The article states that Children should sleep in the dark and supports this advice by stating that Children who sleep with a light on during the night could be ruining their eyesight. To identify the type of argument, we follow the so-called Argument Type Identification Procedure (ATIP). The procedure starts with recognizing the conclusion and the premise of the argument, reconstructing the statements, and representing them in the standard form < conclusion, because premise >. In this case, the performance of these operations yields the following reformulation of the argument:
Sleeping in the dark should be done by children, because sleeping in the dark prevents them from ruining their eyesight.
In the next step of the procedure, the analyst determines the ‘argument form’ by identifying the subjects and predicates of the two statements. The present argument fits the form < a is X, because a is Y >, which means it should be labelled as a first-order predicate argument (abbreviated as ‘1 pre’).
Sleeping in the dark (a) should be done by children (X), because sleeping in the dark (a) prevents them from ruining their eyesight (Y).
The analyst subsequently determines the ‘argument substance’, which is defined as the specific combination of the types of statements. In this case, the conclusion is an advice, which counts as a statement of policy (P), and the premise is a statement of fact (F). The argument thus combines a statement of policy with a statement of fact (abbreviated as ‘PF’).
Now that the analyst has determined the basic characteristics of the argument, they can be summarized by providing its systematic name, which combines the relevant labels for the argument form and the argument substance. In this case, we are dealing with a first-order predicate argument that combines a statement of policy with a statement of fact. Its systematic name, in abbreviated form, is thus ‘1 pre PF’. In the visualization of the Periodic Table of Arguments, such arguments are situated in the PF column of the Alpha Quadrant.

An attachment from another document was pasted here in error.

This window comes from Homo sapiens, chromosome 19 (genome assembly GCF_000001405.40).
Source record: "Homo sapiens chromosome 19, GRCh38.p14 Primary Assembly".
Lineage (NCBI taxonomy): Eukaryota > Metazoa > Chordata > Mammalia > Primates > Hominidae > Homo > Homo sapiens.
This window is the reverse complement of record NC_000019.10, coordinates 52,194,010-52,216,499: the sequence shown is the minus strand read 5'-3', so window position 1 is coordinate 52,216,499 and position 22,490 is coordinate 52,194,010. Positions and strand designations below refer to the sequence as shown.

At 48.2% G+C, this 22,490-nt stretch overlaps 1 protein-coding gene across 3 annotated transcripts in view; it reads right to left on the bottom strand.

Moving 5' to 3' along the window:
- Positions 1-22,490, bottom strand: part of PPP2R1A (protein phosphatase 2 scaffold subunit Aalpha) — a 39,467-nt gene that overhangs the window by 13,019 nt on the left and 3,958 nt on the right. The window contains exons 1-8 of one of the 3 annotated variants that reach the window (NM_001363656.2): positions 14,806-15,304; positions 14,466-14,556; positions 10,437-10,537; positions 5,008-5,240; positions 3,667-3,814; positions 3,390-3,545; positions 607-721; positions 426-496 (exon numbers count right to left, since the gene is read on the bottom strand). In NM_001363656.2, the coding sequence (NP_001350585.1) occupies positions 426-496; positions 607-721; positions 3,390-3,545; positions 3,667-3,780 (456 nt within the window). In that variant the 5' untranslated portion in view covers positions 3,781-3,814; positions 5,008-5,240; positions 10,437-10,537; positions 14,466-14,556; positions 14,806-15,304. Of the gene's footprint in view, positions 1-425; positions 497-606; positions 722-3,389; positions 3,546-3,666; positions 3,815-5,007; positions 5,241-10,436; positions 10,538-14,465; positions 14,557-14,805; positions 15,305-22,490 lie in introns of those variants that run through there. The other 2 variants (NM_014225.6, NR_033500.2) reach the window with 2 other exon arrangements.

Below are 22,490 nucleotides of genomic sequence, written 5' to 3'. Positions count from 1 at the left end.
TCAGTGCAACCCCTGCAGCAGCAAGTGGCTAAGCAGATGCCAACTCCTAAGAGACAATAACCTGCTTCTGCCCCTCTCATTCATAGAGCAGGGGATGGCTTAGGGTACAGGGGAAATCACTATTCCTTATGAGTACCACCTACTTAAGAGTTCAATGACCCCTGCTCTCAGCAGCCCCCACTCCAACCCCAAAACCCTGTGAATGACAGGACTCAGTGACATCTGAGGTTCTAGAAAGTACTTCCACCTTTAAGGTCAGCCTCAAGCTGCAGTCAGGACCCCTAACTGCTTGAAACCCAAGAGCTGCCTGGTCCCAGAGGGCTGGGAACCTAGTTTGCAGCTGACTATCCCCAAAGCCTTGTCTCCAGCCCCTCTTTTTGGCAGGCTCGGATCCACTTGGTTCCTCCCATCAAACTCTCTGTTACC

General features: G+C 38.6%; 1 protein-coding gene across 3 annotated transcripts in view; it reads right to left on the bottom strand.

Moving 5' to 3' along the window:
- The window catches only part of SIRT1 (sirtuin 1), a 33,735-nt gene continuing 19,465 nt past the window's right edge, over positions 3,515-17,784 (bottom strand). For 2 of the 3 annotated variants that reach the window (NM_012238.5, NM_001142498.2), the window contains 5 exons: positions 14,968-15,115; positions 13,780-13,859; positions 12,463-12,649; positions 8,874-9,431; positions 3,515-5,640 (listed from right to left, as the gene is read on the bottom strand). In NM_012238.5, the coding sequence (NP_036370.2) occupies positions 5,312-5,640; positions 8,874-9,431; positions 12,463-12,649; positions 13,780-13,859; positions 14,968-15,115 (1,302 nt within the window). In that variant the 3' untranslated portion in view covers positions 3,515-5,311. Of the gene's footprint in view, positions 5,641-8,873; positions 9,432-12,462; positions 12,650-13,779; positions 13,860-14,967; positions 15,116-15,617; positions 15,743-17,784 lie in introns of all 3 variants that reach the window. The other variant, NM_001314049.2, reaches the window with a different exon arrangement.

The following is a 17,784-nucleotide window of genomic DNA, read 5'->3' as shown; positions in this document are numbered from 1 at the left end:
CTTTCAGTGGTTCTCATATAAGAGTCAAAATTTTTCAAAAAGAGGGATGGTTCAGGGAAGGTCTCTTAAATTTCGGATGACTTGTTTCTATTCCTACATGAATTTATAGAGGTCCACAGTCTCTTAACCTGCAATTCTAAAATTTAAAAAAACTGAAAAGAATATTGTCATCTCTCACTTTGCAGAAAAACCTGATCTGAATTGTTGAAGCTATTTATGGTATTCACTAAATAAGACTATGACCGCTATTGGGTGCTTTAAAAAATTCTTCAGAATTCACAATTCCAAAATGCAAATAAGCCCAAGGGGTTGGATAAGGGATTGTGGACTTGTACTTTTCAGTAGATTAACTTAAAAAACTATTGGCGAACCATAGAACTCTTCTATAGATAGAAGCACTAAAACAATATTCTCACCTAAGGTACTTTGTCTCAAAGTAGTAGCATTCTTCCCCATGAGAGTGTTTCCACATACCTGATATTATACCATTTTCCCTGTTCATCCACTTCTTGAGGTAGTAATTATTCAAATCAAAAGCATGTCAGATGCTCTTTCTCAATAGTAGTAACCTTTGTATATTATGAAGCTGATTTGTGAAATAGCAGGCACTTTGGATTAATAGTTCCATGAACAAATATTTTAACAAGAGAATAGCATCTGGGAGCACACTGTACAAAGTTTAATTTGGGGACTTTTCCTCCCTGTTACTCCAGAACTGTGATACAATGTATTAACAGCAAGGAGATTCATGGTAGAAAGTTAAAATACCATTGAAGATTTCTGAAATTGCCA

The systematic name provides the analyst with information about the so-called ‘lever’ of the argument, which is a formulation of its underlying mechanism and plays an important role in the evaluation of the argument (see Wagemans 2019). In this case, the systematic name tells us that the argument is based on the relationship between the predicates X and Y. Since a fitting keyword for describing this relationship is ‘pragmatic’, the lever can be formulated as prevents them from ruining their eyesight (Y) is a PRAGMATIC reason for should be done by children (X).
The keyword connects the systematic framework of the Periodic Table of Arguments to the names of argument types as they can be found in the traditional dialectical and rhetorical categorizations of arguments. To reflect this tradition, every systematic argument type that is distinguished in the table hosts an arbitrary number of so-called ‘isotopes’, which are named after the keyword that describes the underlying mechanism of the argument. In this case, the isotope name is ‘pragmatic argument’ (represented in the table by the symbol ‘Pr’).
This example of pragmatic argumentation was presented by Martijn Demollin at the VIOT 2018 Conference and is based on research reported in Quinn et al. (1999), Nature Magazine, 399, 113-114. The news article is from BBC News, Health, May 12, 1999, URL = http://news.bbc.co.uk/2/hi/health/342256.stm.